Trader’s Notebook

3:30 p.m. New York time

Half an hour before the closing bell. The S&P 500 traded in a narrow range during the session. The wave 4{-11} upward correction is still underway. It lie within a series of increasingly larger downtrends — wave 3{-10} within wave 3{-9} within wave 5{-8}. No change in the analysis from this morning. I’ve updated the chart.

10:05 a.m. New York time

HD earnings play entry. I’ve entered a short bull put vertical spread on HD, using options that expire in 32 days, and have posted an analysis of the trade.


Bitcoin analysis. Over the weekend I posted an Elliott wave analysis of Bitcoin. The cryptocurrency, which has been the subject of much bearish anxiety in recent weeks, is on the last leg of a downward correction that began on May 14, 2021 from 65,520. When the correction is complete, the price will rise above last year’s peak, most likely by a significant distance.

9:35 a.m. New York time

What’s happening now? The S&P 500 E-mini futures rose after trading resumed after the weekend.

What does it mean? The rise is a low-level upward correction within the downtrend that began on May 10.

What’s the alternative? It’s possible that the correction is one degree larger than my principal analysis has it. If so, it would mean that the downtrend that began on May 10 ended on May 12, although the larger downtrend that began on April 21 is still underway.

[S&P 500 E-mini futures at 3:30 p.m., 2-hour bars, with volume]

What does Elliott wave theory say? Under the principal analysis, wave 3{-10} within wave 3{-9} within wave {5-8} is is still underway. The present upward correction is a subwave of 3{-10}.

Under the alternative analysis, wave 3{-10} ended on May 10 and the low of May 12 is the end of wave 3{-9}. Under this scenario, the upward correction is wave 4{-9}.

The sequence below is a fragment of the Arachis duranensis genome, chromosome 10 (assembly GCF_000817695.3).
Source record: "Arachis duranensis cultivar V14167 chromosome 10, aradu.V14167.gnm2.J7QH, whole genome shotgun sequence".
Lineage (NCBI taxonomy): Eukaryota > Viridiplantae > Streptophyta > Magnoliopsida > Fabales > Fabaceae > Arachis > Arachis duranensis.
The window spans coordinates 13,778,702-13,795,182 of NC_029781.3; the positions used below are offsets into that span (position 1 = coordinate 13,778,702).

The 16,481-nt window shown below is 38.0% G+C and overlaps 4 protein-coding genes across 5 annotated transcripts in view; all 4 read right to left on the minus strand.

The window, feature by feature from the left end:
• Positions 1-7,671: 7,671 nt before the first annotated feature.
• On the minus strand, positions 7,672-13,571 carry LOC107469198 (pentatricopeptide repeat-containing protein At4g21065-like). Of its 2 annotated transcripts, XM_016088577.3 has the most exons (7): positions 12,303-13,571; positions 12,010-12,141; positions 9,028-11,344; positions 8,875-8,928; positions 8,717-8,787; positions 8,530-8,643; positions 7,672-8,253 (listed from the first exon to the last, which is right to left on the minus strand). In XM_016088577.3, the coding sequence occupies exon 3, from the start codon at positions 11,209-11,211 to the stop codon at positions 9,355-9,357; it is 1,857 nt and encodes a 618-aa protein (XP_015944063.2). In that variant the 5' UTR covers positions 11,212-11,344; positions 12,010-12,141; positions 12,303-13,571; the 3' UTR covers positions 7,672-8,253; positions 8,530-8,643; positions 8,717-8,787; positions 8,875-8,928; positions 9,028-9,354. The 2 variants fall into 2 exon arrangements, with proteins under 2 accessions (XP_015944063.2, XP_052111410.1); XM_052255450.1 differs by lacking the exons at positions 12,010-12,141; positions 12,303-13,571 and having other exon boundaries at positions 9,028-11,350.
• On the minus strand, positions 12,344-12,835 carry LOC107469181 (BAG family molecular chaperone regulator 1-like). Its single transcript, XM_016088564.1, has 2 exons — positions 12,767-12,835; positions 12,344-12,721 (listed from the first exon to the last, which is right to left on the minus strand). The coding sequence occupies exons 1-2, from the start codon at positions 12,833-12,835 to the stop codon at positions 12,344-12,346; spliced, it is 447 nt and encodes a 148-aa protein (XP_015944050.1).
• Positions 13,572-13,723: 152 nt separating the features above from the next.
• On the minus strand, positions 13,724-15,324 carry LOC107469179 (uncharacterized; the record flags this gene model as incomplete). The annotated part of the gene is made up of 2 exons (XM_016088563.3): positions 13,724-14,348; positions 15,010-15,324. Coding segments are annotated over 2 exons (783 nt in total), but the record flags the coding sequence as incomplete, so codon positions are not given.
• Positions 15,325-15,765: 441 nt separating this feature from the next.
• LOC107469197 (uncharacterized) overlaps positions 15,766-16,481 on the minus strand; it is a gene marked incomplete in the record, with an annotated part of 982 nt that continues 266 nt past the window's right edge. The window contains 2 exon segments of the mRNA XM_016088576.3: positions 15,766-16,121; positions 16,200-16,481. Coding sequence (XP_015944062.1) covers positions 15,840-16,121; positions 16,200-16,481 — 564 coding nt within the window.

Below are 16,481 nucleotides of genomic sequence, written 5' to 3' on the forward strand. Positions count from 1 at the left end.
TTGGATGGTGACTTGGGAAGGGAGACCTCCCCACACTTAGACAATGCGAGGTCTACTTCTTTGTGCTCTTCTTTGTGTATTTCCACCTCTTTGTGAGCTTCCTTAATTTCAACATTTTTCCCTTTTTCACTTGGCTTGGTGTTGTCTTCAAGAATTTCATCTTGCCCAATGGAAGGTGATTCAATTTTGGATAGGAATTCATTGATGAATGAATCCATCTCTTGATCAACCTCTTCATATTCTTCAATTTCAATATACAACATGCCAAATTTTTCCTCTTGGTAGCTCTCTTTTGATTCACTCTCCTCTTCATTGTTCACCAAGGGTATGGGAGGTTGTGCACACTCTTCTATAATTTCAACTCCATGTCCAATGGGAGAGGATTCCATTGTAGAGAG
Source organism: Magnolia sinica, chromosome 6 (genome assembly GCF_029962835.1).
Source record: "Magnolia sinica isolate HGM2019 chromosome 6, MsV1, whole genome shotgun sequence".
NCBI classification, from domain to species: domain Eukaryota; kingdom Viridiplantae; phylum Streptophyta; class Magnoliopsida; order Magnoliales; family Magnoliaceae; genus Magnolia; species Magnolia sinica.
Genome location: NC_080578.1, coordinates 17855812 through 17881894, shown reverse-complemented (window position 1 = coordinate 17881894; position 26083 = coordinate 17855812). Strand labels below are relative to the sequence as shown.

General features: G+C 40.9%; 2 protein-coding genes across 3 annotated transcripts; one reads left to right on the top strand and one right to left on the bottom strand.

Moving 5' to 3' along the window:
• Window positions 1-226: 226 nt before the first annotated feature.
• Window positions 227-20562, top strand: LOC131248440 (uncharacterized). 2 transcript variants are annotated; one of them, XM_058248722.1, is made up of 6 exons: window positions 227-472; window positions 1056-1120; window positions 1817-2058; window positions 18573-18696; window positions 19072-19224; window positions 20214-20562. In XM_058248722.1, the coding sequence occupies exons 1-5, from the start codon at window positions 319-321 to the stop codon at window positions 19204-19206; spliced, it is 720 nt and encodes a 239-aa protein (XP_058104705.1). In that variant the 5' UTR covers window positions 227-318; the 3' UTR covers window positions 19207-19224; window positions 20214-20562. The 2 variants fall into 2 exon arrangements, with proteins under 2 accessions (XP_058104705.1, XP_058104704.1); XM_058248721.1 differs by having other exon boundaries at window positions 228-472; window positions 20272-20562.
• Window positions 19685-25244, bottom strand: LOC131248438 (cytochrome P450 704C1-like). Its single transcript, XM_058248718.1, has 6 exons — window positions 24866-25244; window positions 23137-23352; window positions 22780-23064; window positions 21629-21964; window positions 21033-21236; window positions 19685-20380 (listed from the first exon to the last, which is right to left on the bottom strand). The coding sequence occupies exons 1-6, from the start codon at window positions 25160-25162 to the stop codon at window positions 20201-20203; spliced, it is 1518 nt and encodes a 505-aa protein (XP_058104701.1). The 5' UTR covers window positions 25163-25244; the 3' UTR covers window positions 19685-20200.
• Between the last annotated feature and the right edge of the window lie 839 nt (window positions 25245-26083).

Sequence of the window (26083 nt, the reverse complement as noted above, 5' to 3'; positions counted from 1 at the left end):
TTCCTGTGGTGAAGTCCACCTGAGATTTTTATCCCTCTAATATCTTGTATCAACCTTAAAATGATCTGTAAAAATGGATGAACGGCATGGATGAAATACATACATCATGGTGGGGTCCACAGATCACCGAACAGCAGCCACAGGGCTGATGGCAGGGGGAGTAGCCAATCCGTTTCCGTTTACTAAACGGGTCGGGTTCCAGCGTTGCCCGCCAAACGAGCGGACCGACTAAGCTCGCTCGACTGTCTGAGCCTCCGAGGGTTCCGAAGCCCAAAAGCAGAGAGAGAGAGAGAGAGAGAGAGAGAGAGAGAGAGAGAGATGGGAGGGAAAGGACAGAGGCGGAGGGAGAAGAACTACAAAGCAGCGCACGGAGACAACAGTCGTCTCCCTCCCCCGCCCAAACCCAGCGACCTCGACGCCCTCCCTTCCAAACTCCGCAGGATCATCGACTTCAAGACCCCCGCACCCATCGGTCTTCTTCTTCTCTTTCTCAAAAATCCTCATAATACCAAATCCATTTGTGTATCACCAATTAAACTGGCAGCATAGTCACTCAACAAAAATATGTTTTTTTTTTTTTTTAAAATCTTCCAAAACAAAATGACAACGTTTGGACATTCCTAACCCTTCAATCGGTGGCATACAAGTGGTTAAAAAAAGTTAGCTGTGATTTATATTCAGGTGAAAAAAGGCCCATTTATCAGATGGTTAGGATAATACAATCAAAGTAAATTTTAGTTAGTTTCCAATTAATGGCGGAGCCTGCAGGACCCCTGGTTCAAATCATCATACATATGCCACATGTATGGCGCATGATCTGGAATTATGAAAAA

For both analyses, a firm rule of Elliott wave theory is guiding the wave count. Wave 3 can never be shorter than both waves 1 and 5 in a trend, and the 3rd wave is almost always the longest of the three. So if I see a 3rd wave that’s shorter the preceding 1st wave, I tend to change the count. True, that change might be unnecessary; the 5th wave could be shorter than the 3rd, and in that case the Elliott wave rule would be satisfied. Nonetheless, the odds are that the 5th wave will be longer than the 1st wave, so changing the count is usually the more accurate decision.

We Are Here.

These are the waves currently in progress under my principal analysis. Each line on the list shows the wave number, with the subscript in curly brackets, the traditional degree name, the starting date, the starting price of the S&P 500 E-mini futures, and the direction of the wave.

  • Index:
  • 5{0} Intermediate, 12/26/2018, 2346.58 (up)
  • 4{-1} Minor, 1/4/2022 4818.62 (down)
  • 1{-2} Minute, 1/4/2022 4818.62 (down)
  • Futures and index:
  • 1{-3} Minuette, 1/4/2022, 4808.25 (down) (futures), 4818.62 (down) (index)
  • Futures:
  • 1{-4} Subminuette, 1/4/2022, 4808.25 (down)
  • 1{-5} Micro, 1/4/2022, 4808.25 (down)
  • 1{-6} Submicro, 1/4/2022, 4808.25 (down)
  • 5{-7} Minuscule, 3/29/2022, 4631 (down)
  • 5{-8} Subminuscule, 4/21/2022, 4509, (down)

Learning and other resources. Elliott wave analysis provides context, not prophecy. As the 20th century semanticist Alfred Korzybski put it in his book Science and Sanity (1933), “The map is not the territory … The only usefulness of a map depends on similarity of structure between the empirical world and the map.” And I would add, in the ever-changing markets, we can judge that similarity of structure only after the fact.

See the menu page Analytical Methods for a rundown on where to go for information on Elliott wave analysis.

By Tim Bovee, Portland, Oregon, May 16, 2022


Tim Bovee, Private Trader tracks the analysis and trades of a private trader for his own accounts. Nothing in this blog constitutes a recommendation to buy or sell stocks, options or any other financial instrument. The only purpose of this blog is to provide education and entertainment.

No trader is ever 100 percent successful in his or her trades. Trading in the stock and option markets is risky and uncertain. Each trader must make trading decisions for his or her own account, and take responsibility for the consequences.

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